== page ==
4 Simple Steps to Becoming a Precision Podiatry Patient

When welcoming new patients into the fold, the Precision Podiatry team strives to make the process as seamless as possible. Becoming a new patient is as simple as following a few simple steps.

 

Learn about Precision Podiatry

We understand the challenges our patients face when qualifying podiatrists and narrowing their options down to a provider they can trust to handle their foot and ankle problems. The information we publish on our website serves to provide a general overview of our practice and the services we offer. We encourage all patients to contact us should they have additional questions about their particular needs.

 

Verify Insurance Benefits

Have you taken a moment to skim through the medical plans Precision Podiatry participates in? We publish an extensive list of insurance plans we participate in for reference. If you don’t see your provider on the list or have some follow-up questions, do not hesitate to call our office. We may be able to provide additional information, verify insurance benefits and advice on next steps.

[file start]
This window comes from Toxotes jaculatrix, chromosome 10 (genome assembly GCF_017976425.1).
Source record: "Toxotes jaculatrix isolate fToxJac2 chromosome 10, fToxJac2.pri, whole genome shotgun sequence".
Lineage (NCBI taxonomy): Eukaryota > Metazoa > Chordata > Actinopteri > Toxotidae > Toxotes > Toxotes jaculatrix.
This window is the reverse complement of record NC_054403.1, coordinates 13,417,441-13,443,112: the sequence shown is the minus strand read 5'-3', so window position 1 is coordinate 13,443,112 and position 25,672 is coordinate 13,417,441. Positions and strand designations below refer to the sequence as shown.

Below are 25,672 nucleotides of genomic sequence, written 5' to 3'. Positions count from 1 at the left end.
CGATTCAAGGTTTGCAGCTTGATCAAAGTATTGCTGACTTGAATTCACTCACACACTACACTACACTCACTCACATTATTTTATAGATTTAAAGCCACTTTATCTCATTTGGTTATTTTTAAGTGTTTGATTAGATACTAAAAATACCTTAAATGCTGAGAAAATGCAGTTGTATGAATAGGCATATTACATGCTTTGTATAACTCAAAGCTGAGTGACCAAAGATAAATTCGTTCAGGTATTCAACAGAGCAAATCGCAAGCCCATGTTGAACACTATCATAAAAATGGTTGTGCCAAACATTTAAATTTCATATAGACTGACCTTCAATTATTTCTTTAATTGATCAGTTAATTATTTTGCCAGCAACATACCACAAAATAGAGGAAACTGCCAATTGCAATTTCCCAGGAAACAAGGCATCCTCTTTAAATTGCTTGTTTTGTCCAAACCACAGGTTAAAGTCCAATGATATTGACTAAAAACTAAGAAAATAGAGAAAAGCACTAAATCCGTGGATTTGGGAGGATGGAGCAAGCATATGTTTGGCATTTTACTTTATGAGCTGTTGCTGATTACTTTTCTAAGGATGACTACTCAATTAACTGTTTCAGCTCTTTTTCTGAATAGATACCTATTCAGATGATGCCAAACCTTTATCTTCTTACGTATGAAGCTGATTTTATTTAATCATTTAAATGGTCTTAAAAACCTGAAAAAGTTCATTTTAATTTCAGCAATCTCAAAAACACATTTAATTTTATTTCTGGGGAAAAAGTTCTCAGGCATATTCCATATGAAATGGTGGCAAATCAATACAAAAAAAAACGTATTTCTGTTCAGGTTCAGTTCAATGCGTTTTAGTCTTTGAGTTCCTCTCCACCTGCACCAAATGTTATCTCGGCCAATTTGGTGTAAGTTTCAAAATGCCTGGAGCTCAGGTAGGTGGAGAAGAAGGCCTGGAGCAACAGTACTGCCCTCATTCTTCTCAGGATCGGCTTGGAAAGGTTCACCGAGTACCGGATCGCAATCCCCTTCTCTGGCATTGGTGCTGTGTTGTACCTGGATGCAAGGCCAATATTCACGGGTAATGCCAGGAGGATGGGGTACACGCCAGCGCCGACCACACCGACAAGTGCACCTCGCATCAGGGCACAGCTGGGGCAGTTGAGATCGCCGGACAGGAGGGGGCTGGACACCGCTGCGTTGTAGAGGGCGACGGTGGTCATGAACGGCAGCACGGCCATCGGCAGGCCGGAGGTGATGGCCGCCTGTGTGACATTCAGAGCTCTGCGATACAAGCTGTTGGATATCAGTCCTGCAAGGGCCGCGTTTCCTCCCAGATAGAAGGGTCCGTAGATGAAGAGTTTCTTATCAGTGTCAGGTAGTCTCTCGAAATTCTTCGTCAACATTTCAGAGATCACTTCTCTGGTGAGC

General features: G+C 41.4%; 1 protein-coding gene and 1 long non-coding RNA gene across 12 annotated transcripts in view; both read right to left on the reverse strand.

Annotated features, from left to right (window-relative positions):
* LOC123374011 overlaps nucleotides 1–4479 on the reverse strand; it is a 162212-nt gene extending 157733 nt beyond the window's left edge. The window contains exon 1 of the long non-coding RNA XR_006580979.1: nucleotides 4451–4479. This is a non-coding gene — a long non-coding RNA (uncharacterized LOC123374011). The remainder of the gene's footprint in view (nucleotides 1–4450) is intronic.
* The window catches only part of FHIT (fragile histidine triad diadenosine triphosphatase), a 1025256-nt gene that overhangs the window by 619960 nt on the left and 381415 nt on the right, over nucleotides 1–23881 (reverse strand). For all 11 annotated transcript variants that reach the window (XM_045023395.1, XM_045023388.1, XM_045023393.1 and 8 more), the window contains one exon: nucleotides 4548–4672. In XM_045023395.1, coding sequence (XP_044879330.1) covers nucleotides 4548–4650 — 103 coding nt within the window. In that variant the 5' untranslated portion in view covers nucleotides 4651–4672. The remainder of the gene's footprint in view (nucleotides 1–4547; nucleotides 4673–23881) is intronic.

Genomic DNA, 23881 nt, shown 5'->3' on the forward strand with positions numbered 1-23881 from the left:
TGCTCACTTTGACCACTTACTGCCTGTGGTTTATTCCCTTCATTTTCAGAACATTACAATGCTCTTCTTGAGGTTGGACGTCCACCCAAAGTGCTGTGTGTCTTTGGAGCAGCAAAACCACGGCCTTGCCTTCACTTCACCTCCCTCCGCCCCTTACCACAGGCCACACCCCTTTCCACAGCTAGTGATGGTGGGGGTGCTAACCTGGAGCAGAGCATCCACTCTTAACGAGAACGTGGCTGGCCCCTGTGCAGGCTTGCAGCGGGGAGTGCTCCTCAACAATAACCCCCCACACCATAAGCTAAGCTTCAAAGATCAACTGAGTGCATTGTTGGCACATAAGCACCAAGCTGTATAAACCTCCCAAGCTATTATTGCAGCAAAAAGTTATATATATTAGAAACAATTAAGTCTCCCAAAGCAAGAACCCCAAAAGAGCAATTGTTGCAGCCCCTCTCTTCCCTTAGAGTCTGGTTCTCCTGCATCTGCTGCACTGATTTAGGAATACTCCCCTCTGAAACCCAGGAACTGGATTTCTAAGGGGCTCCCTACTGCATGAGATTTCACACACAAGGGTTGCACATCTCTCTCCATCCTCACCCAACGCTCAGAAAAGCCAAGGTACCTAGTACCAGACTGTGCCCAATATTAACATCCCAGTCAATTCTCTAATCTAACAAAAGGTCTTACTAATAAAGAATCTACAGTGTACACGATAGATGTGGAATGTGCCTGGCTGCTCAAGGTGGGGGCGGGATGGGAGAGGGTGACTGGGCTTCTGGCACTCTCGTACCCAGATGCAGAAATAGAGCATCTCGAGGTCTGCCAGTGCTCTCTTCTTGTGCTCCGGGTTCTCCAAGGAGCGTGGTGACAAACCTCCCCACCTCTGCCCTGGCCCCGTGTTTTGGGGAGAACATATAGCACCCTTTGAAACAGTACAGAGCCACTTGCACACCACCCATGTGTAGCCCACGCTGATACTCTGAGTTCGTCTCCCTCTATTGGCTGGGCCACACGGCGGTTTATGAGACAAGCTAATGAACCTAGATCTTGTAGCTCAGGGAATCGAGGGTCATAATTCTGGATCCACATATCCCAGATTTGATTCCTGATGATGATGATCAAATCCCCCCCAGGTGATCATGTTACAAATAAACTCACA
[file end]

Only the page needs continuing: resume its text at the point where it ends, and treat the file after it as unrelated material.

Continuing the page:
Schedule a First Appointment

Scheduling your first appointment with Precision Podiatry is as simple as completing our easy-to-use online appointment form or calling the office you’d like to visit. We have offices conveniently located in Round Rock, Cedar Park and Austin, Texas.

 

Complete the New Patient Information Form

We recommend that all patients complete our new patient information form in advance of their appointment. The information we collect helps provide context into your medical history, basic information about you, emergency contact information, details related to your insurance provider and the reason for your visit. The forms also include necessary consents, such as consent for treatment and consent for billing your insurance company.

 

Take the next step to addressing your foot and ankle problems, visit www.presicionpodiatry.com to learn more about our innovative podiatric medical and surgical practice.

Terrence GordonComment